Years before Kodak released its panoramic camera, the company's founder gave explorer Hiram Bingham a specially outfitted version to take on his groundbreaking expedition to Peru.
One hundred and six years ago today, while searching for a lost Incan capital, a 35-year-old American explorer named Hiram Bingham was led to a mountaintop in the Urubamba valley of Peru. The area he entered resembled a tropical rainforest, but soon he began to make out walls and buildings. The granite blocks "were beautifully fitted together in the most refined style of Inca architecture," he recalled two years later in an account for National Geographic. As the scale of the 400-year-old site unfolded, Bingham realized that "Machu Picchu might prove to be the largest and most important ruin discovered in South America since the days of the Spanish conquest."
Before departing from the mountain and the unearthed ruins that would make him famous, Bingham spent four hours documenting Machu Picchu with a special Kodak camera. "Would anyone believe what I had found?" he later said. "Fortunately, in this land where accuracy of reporting what one has seen is not a prevailing characteristic of travelers, I had a good camera and the sun was shining."
Bingham had acquired such a camera through a relationship he'd struck up with George Eastman, the creator of Kodak. The panoramic version of that camera wouldn't come out for a decade, but Eastman provided it, along with free equipment and film for his expeditions. In return, Bingham reported back on the ability of Kodak's film to withstand and be developed in tropical regions. The panoramas in the gallery above were likely taken on a Kodak 3A camera that had been specially retrofitted to take 120-degree panoramas, says National Geographic photo archivist Sara Manco.
Bingham, of course, was not the first person to discover Machu Picchu. Peruvian farmers in the region had long known about and visited the mountaintop ruins. But he was likely the first to make a photographic record of the site. Believing that photographs were as valuable as taking research notes, he insisted that his expedition teammates learn how to shoot and develop film before each trip. On his next trip to Peru, in 1912, Bingham requested even more equipment—three special Kodak cameras, 3,500 negatives to shoot on, and at least 10 wooden tripods. These documented the excavation of ruins, sometimes including Bingham or his teammates to show scale.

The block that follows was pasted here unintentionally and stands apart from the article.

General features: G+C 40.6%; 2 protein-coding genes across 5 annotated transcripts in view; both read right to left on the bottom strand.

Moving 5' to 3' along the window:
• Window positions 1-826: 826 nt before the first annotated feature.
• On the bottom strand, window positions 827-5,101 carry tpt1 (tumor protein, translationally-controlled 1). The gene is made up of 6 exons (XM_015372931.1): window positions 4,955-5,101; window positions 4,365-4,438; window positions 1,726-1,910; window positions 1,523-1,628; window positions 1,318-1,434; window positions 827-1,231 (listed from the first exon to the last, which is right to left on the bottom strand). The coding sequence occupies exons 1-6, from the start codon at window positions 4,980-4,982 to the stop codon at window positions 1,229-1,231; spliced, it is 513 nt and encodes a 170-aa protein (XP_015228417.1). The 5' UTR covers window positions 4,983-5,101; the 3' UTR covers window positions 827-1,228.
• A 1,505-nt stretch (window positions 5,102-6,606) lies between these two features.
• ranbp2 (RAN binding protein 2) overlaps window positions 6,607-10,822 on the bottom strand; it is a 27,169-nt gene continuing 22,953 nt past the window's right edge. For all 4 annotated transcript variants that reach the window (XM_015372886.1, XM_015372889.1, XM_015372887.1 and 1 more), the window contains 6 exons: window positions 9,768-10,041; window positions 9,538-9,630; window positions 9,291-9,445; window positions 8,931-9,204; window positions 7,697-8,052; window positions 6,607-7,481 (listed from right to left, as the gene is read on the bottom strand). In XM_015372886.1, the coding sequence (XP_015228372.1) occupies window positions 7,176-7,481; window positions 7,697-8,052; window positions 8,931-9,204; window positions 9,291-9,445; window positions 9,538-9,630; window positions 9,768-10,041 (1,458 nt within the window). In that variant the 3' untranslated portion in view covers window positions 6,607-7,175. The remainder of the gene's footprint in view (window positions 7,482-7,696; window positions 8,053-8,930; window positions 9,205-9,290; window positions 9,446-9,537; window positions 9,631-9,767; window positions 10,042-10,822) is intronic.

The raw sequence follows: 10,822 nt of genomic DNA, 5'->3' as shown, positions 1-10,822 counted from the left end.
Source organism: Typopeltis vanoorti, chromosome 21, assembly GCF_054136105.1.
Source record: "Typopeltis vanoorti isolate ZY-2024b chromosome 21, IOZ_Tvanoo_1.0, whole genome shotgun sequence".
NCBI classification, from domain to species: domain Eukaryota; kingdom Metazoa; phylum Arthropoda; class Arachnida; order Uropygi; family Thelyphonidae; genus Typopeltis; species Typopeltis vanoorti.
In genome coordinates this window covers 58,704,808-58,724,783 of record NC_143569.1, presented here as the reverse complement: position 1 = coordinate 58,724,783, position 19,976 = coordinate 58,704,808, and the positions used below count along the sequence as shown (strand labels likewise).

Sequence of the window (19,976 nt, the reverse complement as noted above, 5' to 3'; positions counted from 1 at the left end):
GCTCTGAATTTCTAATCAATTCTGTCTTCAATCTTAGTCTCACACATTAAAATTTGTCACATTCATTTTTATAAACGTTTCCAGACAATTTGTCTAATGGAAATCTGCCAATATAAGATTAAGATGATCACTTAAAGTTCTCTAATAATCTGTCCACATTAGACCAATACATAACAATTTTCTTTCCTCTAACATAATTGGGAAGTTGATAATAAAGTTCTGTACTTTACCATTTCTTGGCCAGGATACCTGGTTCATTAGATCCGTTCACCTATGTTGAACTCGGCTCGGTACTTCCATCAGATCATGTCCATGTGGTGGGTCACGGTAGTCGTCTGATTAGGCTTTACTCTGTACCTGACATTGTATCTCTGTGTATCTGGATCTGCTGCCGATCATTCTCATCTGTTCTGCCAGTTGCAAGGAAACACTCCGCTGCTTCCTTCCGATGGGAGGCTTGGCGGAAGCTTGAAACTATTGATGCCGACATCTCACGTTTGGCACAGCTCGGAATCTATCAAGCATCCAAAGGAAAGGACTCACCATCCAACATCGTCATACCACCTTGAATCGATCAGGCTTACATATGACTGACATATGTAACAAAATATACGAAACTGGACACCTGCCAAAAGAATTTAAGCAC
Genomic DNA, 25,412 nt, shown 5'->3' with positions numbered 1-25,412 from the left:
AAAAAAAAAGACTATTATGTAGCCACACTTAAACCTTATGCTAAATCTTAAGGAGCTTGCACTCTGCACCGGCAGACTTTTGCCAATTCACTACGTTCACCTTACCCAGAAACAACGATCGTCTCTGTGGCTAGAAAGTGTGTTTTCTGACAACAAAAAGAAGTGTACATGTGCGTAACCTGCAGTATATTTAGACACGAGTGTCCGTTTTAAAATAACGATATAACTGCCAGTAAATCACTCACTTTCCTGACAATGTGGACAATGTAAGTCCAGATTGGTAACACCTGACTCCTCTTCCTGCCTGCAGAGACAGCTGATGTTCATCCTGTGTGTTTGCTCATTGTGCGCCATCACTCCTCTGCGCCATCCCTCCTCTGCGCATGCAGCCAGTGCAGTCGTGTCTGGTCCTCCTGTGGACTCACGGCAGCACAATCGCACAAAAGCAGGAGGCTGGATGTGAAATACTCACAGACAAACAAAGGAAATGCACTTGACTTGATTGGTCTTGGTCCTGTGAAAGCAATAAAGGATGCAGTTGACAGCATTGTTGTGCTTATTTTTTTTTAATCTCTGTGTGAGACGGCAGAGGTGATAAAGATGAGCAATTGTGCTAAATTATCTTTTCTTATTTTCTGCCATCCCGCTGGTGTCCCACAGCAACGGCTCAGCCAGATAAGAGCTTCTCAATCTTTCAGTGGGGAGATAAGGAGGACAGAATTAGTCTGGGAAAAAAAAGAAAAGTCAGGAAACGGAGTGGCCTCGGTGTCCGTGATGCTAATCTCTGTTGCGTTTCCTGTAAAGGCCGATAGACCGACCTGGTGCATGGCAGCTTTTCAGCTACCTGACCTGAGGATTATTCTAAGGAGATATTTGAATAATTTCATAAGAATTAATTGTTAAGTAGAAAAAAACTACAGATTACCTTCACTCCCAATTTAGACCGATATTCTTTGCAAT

Another man of that era recognized the power of photography to legitimize and popularize science. National Geographic Editor Gilbert Grosvenor courted Bingham and the result was a lengthy account and 244 photographs of the 1911 Peru expedition published as a single-article issue in 1913. The images were also exhibited at the National Geographic Society in Washington, D.C. The Society later funded half of his second Peru expedition, and he and Grosvenor became friends. Early on, Grosvenor recognized the historic importance of Bingham's work and offered some advice to the headstrong explorer. In their correspondence, he told Bingham not to work too hard, insult the Peruvian government, and, most importantly, do "anything that will detract from the brilliance of your Machu Picchu discovery. This discovery will loom larger every successive year."